The recent comparative literary study of the Americas has produced innovative literary histories that have forced us to rethink the relationship between literature and nation-formation. The brief though significant period of trans-American literary camaraderie in the early decades of the nineteenth century aimed at producing an inspiring aesthetics for the Americas. Poets, both Spanish and Anglo-American, read and translated one another’s work.1 This was a moment of great possibility, matched as well by the flourishing of scientific explorations of the Americas where Spanish and Anglo-Americans, who now simply referred to themselves all as “Americans,” shared with one another their knowledge of their vast territories. But by the 1830s [End Page 184] this spirit of brotherhood quickly gave way, on the one hand to US imperial interest and, on the other, to the fragmentation of Spanish America into competing nations. Yet the epistemological work entailed in the making of nations required, first, a vaster, far-reaching rethinking of the cosmos, one about which Spanish and British America had, from the very outset of their colonial periods, already diverged. In short, it required viewing the world not as an immutable order in which everyone and everything had its particular station but as a world that was imagined and actively produced by humans. In this, the poetry of the revolutionary Spanish American José María Heredia and his Anglo-American translator William Cullen Bryant reveals the metaphysical crisis in the making of the modern world. It’s through translation, as we’ll see, that the pathos of disenchantment is best expressed.
The late-eighteenth-century Hispanic world—both Spain and Spanish America—was embroiled in a variety of struggles that sought to ameliorate the impoverished conditions of the Hispanic Atlantic. But just as it appeared that the programs of reform would perhaps transform conditions, a world-shattering event occurred that would forever alter the course of reform and revolution.2 In May 1808, Napoleon Bonaparte invaded Spain and deposed the king. For centuries, the trinity of God, king, and language had sutured the Hispanic world, serving as the foundation for an imagined community. But now, overnight, they had lost their sovereign, a loss that forced Hispanics to rethink the nature of sovereignty. Ensconced in the tradition of Catholic political thought, a legacy now all but forgotten, Hispanics created Spain’s first modern parliament and, by 1812, its first liberal constitution. But the restoration of the king in 1814 brought an end to this brief period of creative experimentation. The king tore the constitution to shreds, disbanded parliament, and reinstated authoritarian rule. The Hispanic world would soon thereafter erupt in a global civil war. In Spanish America, the civil war would, over the course of the 1810s, become wars of independence.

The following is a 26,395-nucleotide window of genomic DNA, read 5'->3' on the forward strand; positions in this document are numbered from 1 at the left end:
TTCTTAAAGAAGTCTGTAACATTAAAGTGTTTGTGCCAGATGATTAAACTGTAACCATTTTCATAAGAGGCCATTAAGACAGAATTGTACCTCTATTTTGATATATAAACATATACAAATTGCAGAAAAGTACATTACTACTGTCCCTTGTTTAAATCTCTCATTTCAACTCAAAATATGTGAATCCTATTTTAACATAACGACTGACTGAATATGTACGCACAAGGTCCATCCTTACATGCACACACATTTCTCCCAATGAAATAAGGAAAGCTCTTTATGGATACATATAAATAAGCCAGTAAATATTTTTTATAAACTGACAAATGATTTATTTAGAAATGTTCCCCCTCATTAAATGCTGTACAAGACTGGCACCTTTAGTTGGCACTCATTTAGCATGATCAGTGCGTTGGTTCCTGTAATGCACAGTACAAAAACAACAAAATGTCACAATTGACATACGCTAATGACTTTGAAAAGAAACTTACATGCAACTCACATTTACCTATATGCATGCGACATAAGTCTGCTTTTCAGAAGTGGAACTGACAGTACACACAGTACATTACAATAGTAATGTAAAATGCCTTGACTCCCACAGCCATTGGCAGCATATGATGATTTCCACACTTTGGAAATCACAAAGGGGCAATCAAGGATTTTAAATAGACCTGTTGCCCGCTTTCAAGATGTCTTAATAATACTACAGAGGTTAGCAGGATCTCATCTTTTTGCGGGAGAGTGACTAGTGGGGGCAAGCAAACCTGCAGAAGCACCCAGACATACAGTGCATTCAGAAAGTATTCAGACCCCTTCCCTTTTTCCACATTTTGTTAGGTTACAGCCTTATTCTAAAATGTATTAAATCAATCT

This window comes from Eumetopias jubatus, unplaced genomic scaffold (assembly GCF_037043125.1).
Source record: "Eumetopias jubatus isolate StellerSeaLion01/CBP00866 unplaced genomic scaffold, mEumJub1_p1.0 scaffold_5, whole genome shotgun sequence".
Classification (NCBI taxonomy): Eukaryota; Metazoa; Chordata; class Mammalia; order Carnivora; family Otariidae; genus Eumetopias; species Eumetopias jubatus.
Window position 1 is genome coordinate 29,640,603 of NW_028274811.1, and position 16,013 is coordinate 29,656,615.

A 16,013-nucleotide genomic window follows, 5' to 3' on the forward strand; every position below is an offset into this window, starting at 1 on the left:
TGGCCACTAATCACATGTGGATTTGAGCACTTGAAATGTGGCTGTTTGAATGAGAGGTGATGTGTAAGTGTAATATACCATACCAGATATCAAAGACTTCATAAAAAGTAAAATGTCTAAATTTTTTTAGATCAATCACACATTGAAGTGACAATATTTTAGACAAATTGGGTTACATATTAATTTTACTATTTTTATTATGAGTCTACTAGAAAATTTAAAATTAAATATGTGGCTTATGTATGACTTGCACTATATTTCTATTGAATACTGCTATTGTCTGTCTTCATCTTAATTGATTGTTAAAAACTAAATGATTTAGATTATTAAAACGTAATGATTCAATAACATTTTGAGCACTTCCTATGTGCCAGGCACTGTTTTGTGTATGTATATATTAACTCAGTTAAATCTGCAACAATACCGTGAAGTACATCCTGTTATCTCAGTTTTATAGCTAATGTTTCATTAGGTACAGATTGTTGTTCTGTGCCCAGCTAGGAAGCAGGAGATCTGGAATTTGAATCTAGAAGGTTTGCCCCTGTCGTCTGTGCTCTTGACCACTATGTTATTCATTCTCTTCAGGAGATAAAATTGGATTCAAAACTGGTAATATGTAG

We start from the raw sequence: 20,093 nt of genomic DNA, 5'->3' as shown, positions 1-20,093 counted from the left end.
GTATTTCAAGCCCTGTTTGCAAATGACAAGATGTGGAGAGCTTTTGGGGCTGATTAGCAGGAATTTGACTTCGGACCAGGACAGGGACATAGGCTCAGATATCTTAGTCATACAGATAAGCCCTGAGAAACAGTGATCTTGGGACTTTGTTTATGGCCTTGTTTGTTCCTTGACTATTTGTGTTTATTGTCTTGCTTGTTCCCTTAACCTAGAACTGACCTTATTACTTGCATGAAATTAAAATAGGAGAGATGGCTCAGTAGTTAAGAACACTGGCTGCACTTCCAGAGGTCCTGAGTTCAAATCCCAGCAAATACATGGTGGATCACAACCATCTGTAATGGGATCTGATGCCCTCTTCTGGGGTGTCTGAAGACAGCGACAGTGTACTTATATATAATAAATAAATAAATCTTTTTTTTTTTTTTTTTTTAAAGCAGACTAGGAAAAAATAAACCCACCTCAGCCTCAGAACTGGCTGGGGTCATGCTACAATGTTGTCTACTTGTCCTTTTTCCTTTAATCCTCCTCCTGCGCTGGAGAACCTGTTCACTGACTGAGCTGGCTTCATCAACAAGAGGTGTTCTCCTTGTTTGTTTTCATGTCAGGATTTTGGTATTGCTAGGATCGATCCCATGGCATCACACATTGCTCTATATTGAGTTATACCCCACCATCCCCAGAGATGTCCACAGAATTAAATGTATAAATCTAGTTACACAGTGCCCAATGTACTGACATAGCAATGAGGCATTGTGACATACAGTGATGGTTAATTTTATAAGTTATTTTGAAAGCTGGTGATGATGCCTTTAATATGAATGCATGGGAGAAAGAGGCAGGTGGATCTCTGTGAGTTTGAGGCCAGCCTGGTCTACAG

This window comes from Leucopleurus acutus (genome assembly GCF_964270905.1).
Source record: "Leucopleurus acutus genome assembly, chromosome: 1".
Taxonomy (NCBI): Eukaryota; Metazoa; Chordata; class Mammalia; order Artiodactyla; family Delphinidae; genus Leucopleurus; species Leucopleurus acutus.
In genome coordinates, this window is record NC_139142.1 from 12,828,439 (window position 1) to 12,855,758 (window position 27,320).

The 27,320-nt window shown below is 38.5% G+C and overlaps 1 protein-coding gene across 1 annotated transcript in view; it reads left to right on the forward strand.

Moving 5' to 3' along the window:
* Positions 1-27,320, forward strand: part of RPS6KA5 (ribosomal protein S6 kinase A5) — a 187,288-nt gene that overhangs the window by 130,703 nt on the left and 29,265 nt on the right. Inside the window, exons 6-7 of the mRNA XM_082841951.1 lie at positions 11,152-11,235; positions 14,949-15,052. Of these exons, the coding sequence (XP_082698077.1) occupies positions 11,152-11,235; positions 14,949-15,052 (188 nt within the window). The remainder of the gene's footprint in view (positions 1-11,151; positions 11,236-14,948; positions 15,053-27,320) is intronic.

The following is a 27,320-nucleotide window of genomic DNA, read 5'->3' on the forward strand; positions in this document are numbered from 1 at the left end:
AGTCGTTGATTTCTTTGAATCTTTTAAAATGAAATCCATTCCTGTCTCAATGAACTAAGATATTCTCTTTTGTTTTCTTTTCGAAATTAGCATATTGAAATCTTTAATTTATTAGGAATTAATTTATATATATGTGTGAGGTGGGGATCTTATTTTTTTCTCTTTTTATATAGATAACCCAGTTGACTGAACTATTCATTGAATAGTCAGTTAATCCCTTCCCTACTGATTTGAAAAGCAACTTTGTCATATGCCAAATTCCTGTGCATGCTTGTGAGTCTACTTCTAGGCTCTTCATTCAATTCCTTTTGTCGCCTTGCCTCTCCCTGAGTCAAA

Historians have addressed the political history of the wars of independence. But what has been discussed less has been the existential turmoil in which Spanish Americans lived. Many were left with great uncertainty: if the king could be deposed, then what would go next— God? In effect, within a short decade, the Hispanic world was forced to confront its torturous process of disenchantment, of seeing the world not as a received order but as a produced order. The case for British America is much more familiar. In short, the process of dislodging the authority of God took more than a century, from the sixteenth-century [End Page 185] Reformation and the 1688 Glorious Revolution through the late-eighteenth-century British American struggles for sovereignty. Their histories may have diverged with the Reformation, but now, with independence, their paths had met once again.
It is in this context that the trans-American revolutionary poet José María Heredia arrived in Boston in 1823. Following in the footsteps of other exiled revolutionaries from throughout the Atlantic world, Heredia fled his native Cuba when authorities discovered his participation in a planned insurrection. Born in Santiago de Cuba in 1803, Heredia spent most of his life throughout the circum-Caribbean: in Santo Domingo, Venezuela, Cuba, and Mexico. An apparent prodigy, by the age of six he could translate Horace. By sixteen he had published his poems in...